If you're contemplating a graduate career in finance, you've probably toyed with the idea of working for a Big Four accountancy firm as an alternative to an investment bank. The Big Four (EY, Deloitte, KPMG and PWC) certainly have plenty going for them, but are they really an alternative to the ever-so- exciting world of banking? Well...
The great thing about the Big Four is the sheer abundance of opportunities they offer. European investment banks like Barclays and Deutsche Bank hired 800 and 766 graduates globally last year; EY, Deloitte, KPMG and PWC hired more people than that in the UK.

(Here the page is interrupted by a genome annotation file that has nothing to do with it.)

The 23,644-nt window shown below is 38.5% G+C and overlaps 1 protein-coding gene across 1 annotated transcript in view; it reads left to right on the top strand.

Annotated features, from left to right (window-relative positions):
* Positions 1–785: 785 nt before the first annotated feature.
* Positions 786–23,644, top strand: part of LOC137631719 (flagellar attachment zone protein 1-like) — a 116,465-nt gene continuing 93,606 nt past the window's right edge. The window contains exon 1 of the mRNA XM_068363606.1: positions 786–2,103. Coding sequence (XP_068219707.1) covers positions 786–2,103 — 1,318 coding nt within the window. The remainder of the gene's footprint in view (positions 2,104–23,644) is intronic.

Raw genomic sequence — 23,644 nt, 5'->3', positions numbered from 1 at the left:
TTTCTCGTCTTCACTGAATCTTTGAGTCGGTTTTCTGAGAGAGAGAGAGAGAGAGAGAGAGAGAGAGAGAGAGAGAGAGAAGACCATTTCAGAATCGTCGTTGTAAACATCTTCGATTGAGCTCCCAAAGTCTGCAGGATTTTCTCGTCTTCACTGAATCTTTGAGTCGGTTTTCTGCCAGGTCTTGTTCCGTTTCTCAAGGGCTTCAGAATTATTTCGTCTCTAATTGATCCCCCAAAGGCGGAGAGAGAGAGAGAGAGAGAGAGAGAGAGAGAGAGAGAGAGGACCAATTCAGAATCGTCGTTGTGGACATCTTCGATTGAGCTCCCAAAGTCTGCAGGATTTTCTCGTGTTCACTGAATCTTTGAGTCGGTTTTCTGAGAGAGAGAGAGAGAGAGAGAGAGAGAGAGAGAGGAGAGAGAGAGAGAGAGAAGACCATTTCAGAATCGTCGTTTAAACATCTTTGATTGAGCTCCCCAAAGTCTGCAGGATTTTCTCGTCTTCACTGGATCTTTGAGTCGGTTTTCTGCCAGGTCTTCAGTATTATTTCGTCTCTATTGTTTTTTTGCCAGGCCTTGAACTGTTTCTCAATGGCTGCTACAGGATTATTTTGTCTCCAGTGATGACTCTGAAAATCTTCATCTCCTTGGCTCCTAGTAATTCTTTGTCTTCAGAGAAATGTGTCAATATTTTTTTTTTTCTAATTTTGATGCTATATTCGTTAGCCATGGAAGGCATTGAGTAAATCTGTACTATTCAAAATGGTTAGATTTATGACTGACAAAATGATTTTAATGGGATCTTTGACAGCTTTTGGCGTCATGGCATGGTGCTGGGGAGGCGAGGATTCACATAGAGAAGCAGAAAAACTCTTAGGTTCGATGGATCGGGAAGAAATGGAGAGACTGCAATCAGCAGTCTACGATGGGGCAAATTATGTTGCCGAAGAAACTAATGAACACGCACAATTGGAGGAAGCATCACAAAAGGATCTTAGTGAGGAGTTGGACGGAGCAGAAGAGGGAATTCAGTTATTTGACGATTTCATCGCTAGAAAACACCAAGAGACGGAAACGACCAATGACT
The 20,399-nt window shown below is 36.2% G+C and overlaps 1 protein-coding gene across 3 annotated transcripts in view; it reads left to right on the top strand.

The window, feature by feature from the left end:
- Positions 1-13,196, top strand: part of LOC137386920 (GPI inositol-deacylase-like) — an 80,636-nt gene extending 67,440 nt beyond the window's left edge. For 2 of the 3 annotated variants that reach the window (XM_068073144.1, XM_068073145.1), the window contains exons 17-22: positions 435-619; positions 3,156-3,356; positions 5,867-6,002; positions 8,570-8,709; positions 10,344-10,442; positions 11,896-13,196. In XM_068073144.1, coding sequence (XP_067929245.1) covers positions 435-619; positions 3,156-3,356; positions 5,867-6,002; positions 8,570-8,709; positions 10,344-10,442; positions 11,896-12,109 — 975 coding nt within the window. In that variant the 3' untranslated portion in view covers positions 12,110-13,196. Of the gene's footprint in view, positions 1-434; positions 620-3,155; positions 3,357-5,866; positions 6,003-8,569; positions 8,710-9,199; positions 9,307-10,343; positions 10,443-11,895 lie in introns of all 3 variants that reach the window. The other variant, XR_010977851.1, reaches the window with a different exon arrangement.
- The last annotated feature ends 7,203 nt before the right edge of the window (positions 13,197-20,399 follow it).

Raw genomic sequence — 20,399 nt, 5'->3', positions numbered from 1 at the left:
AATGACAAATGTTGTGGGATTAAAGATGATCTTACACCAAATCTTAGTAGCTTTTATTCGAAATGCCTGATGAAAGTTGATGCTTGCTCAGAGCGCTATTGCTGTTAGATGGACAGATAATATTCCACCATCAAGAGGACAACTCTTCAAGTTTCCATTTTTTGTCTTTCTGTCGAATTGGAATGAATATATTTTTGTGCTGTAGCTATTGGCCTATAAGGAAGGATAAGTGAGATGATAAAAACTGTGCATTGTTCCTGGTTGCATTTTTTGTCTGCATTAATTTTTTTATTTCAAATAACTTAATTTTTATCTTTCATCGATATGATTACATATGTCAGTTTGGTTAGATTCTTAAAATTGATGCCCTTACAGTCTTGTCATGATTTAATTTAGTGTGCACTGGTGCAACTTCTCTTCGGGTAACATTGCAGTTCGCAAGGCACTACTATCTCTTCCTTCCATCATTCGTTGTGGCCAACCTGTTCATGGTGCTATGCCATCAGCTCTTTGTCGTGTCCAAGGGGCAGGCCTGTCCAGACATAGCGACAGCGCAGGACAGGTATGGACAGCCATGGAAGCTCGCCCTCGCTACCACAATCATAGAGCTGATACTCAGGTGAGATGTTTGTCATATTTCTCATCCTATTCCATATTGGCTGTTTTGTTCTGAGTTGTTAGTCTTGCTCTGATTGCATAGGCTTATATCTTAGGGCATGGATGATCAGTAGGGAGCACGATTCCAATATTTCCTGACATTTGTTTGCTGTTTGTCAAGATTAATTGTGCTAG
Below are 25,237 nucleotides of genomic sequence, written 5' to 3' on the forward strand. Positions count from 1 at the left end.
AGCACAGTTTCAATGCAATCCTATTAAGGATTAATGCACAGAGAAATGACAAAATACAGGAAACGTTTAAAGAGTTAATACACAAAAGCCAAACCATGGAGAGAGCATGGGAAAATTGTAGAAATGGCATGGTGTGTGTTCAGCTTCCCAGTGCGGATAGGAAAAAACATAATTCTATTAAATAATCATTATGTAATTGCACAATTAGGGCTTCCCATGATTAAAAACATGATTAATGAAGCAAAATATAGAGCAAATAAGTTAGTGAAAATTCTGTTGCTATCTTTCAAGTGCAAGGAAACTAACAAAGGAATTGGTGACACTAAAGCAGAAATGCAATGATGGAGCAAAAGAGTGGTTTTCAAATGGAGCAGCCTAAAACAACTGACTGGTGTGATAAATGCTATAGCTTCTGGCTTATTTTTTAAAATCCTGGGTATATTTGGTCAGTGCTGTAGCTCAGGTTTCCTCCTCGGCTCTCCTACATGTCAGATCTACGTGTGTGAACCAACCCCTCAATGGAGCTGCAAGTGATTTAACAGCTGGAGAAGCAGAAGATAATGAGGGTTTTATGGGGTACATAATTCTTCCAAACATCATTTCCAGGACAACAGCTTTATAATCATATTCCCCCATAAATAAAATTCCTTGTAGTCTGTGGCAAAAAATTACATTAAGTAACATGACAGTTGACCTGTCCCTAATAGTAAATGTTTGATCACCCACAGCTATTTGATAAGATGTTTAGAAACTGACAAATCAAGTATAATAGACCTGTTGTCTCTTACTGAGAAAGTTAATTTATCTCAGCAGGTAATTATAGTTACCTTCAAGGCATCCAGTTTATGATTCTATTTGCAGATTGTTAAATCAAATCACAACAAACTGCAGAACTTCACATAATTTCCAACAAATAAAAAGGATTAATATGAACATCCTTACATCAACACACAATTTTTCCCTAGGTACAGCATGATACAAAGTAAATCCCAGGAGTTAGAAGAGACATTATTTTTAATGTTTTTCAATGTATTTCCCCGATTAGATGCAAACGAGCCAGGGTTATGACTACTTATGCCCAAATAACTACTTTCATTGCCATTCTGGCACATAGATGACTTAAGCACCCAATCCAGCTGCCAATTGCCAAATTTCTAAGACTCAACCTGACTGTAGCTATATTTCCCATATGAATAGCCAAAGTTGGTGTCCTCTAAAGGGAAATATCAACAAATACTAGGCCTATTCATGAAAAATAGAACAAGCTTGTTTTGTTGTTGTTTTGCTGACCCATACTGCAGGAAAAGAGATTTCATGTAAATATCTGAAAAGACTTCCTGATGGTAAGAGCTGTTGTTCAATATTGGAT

In the UK alone, EY brought on 1,500 trainees (including graduate, undergraduate, school leaver and apprentices) in 2015, Deloitte hired 1,800 (graduates, internships, scholarships, industrial placements and apprenticeships), KPMG hired 979 (graduates alone) and PWC hired over 1,500 (graduates).
Compared to investment banks, the Big Four are awash with entry-level jobs.
For all their opportunities, the Big Four are still pretty hard to go into. Goldman Sachs only accepts 3% of the people who apply to work there. PWC's UK business says it receives 40,000 applications for its 1,500 graduate jobs - an acceptance rate of 3.8%.
In other words, the Big Four are not a soft option.
Just as investment banks aren't only about M&A and sales and trading, the Big Four are not only about audit. At a Big Four firm, you can also work in areas like risk, law, tax, consulting, M&A advisory, regulatory advice, people advice, forensic technology.... The opportunities are endless.